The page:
Wednesday 20 October 2021

Google’s schools software misses privacy safeguards, Dutch ministers say

Photo: Depositphotos.com

Products designed by Google for use in schools are do not have sufficient privacy safeguards in place, education ministers Arie Slob and Ingrid van Engelshoven have told MPs in a briefing.

The research, known as a Data Protection Impact Assessment, was carried out following a vote by MPs last year.

Schools have been forced to focus on online education by coronavirus and Google Workspace and Google Workspace for Education are made up of various software applications – including Gmail, Google Classroom and Google Docs – which are designed to make it easier to work together.

While the data does not include personal information and results, ministers say it is up to Google itself to decide what do with the data which is collected. That data, for example, shows what users click on, how long they are logged on and what search terms they use.

In addition, Google can decide independently whether or not to change the terms and conditions which, the ministers say, is a privacy concern. This means schools and other educational institutions don’t have sufficient control of their own information.

Potential risk

Secondary schools council PO-Raad has also said that Google’s ownership of the meta data is a ‘potential risk in the future’. That data, for example, could be used to place personalised advertising, the council said in a reaction.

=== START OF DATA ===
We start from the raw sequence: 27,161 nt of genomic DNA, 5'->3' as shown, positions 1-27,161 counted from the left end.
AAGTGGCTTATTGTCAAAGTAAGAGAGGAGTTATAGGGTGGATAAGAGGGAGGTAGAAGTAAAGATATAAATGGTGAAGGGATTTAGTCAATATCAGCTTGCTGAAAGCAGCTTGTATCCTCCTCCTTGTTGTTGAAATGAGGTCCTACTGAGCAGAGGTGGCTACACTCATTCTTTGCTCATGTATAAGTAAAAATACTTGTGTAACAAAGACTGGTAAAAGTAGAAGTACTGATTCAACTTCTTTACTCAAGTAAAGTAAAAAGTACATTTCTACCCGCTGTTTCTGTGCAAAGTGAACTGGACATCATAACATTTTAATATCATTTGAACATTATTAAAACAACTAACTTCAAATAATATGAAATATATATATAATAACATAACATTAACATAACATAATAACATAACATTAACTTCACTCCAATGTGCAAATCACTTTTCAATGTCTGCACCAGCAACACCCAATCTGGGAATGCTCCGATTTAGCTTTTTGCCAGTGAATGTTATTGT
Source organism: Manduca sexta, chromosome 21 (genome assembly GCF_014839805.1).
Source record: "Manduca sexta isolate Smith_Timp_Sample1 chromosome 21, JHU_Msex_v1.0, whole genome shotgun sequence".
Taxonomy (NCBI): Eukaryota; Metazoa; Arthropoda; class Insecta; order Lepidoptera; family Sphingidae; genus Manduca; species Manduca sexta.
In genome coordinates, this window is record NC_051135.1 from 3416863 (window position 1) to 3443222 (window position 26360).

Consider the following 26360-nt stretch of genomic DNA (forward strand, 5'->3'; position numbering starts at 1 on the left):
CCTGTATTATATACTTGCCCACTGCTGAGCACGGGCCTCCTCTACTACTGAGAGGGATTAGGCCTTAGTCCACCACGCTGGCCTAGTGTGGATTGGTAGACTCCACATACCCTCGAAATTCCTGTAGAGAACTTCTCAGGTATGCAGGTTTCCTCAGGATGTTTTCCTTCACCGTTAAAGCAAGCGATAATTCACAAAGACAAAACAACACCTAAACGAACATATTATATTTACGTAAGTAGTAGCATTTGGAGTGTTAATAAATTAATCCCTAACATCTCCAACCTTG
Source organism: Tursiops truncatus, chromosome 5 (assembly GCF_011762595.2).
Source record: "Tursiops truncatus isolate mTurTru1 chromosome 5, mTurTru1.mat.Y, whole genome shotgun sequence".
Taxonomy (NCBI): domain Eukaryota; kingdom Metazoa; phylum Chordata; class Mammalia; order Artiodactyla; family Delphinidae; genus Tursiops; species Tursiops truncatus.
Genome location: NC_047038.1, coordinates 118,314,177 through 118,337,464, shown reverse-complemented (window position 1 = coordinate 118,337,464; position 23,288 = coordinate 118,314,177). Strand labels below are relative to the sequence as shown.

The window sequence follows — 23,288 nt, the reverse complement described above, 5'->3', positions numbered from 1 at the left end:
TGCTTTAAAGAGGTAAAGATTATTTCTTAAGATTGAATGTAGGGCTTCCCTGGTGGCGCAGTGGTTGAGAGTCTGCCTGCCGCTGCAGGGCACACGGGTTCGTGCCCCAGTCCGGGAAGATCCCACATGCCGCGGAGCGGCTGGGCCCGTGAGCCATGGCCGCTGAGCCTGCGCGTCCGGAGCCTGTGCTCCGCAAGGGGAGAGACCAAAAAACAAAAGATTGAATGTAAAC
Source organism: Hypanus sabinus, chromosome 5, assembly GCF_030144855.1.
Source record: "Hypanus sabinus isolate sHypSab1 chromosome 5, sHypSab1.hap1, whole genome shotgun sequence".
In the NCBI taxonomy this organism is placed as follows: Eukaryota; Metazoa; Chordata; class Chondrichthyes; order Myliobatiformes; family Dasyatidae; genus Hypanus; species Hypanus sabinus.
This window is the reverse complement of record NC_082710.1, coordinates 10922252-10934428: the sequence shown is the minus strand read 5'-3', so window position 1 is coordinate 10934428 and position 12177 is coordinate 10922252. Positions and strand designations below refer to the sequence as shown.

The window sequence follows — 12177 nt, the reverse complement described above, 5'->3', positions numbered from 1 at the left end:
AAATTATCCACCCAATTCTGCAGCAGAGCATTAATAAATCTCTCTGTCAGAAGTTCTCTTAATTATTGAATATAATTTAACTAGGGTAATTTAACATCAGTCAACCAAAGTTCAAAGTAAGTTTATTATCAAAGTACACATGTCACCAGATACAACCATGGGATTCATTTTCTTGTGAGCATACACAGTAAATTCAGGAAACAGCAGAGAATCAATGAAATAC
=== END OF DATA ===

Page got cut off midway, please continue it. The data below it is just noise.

‘This is exactly why I raised the alarm last year,’ Socialist MP Peter Kwint said on Twitter. ‘If you give Google free rein in education, you are allowing in a player whose revenue model is based on the personal data of others. And that is asking for trouble.’

Ministers are in talks with both Google and the European Commission to sort out the data protection issue. The aim, the ministers say, is to make sure the system can be ‘used safely without any risk to the privacy of pupils, students and teachers.’

Civil servants

In a separate development, justice minister Ferd Grapperhaus has told MPs that national government civil servants will no longer use Google Workspace.

Despite talks about better data protection, only two of the 10 areas considered high risk had been dealt with, Grapperhaus said. The data protection authority AP has now been asked to look into the issue.

Reaction

Google told DutchNews.nl in a statement that it has ‘already undertaken a number of steps to address concerns raised in the DPIAs, and is continuing discussions with the Dutch government.’

‘We want to be clear that we never use customer data or service data (such as usage activity) for ads targeting,’ the statement said. ‘Google does not show any ads in Workspace and Workspace for Education Core Services… and we never process customer data or service data to create ads profiles or to improve Google ads products.’

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